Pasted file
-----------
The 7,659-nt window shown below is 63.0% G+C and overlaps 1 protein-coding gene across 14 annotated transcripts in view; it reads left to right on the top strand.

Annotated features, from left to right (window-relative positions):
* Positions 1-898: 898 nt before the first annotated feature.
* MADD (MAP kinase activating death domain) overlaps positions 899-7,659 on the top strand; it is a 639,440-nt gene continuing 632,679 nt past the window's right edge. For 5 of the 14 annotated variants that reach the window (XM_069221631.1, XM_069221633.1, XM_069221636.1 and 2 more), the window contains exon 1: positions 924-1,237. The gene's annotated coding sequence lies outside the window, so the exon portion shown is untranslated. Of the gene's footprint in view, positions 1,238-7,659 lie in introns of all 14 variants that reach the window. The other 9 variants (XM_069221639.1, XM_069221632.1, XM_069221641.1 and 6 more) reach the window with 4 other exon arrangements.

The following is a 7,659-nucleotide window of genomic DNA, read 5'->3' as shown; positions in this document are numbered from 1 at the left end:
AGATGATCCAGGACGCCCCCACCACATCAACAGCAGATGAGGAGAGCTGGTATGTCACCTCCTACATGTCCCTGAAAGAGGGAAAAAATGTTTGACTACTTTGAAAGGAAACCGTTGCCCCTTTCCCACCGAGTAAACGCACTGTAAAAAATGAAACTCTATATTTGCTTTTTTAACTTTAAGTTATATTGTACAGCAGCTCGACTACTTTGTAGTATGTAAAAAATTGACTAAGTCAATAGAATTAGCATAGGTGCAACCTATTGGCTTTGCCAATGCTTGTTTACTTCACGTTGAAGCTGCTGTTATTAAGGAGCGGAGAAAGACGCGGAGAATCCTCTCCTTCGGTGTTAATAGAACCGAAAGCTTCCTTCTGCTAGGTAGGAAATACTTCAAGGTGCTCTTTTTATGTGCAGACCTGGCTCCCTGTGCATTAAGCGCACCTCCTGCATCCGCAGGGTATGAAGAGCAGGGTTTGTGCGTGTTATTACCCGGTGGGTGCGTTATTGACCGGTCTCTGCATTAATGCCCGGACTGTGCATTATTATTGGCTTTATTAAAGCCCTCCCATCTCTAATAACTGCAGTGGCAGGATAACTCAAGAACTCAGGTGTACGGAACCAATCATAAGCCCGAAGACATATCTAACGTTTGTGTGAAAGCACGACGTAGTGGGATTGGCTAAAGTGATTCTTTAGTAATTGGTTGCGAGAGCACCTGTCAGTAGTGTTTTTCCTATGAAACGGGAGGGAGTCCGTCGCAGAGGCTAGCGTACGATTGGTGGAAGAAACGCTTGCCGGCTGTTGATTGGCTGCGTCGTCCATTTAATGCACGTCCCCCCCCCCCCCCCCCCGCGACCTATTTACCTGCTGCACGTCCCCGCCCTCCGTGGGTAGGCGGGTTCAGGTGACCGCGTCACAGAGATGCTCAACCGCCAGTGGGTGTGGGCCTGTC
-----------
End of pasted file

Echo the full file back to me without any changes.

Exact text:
The 7,659-nt window shown below is 63.0% G+C and overlaps 1 protein-coding gene across 14 annotated transcripts in view; it reads left to right on the top strand.

Annotated features, from left to right (window-relative positions):
* Positions 1-898: 898 nt before the first annotated feature.
* MADD (MAP kinase activating death domain) overlaps positions 899-7,659 on the top strand; it is a 639,440-nt gene continuing 632,679 nt past the window's right edge. For 5 of the 14 annotated variants that reach the window (XM_069221631.1, XM_069221633.1, XM_069221636.1 and 2 more), the window contains exon 1: positions 924-1,237. The gene's annotated coding sequence lies outside the window, so the exon portion shown is untranslated. Of the gene's footprint in view, positions 1,238-7,659 lie in introns of all 14 variants that reach the window. The other 9 variants (XM_069221639.1, XM_069221632.1, XM_069221641.1 and 6 more) reach the window with 4 other exon arrangements.

The following is a 7,659-nucleotide window of genomic DNA, read 5'->3' as shown; positions in this document are numbered from 1 at the left end:
AGATGATCCAGGACGCCCCCACCACATCAACAGCAGATGAGGAGAGCTGGTATGTCACCTCCTACATGTCCCTGAAAGAGGGAAAAAATGTTTGACTACTTTGAAAGGAAACCGTTGCCCCTTTCCCACCGAGTAAACGCACTGTAAAAAATGAAACTCTATATTTGCTTTTTTAACTTTAAGTTATATTGTACAGCAGCTCGACTACTTTGTAGTATGTAAAAAATTGACTAAGTCAATAGAATTAGCATAGGTGCAACCTATTGGCTTTGCCAATGCTTGTTTACTTCACGTTGAAGCTGCTGTTATTAAGGAGCGGAGAAAGACGCGGAGAATCCTCTCCTTCGGTGTTAATAGAACCGAAAGCTTCCTTCTGCTAGGTAGGAAATACTTCAAGGTGCTCTTTTTATGTGCAGACCTGGCTCCCTGTGCATTAAGCGCACCTCCTGCATCCGCAGGGTATGAAGAGCAGGGTTTGTGCGTGTTATTACCCGGTGGGTGCGTTATTGACCGGTCTCTGCATTAATGCCCGGACTGTGCATTATTATTGGCTTTATTAAAGCCCTCCCATCTCTAATAACTGCAGTGGCAGGATAACTCAAGAACTCAGGTGTACGGAACCAATCATAAGCCCGAAGACATATCTAACGTTTGTGTGAAAGCACGACGTAGTGGGATTGGCTAAAGTGATTCTTTAGTAATTGGTTGCGAGAGCACCTGTCAGTAGTGTTTTTCCTATGAAACGGGAGGGAGTCCGTCGCAGAGGCTAGCGTACGATTGGTGGAAGAAACGCTTGCCGGCTGTTGATTGGCTGCGTCGTCCATTTAATGCACGTCCCCCCCCCCCCCCCCCCGCGACCTATTTACCTGCTGCACGTCCCCGCCCTCCGTGGGTAGGCGGGTTCAGGTGACCGCGTCACAGAGATGCTCAACCGCCAGTGGGTGTGGGCCTGTC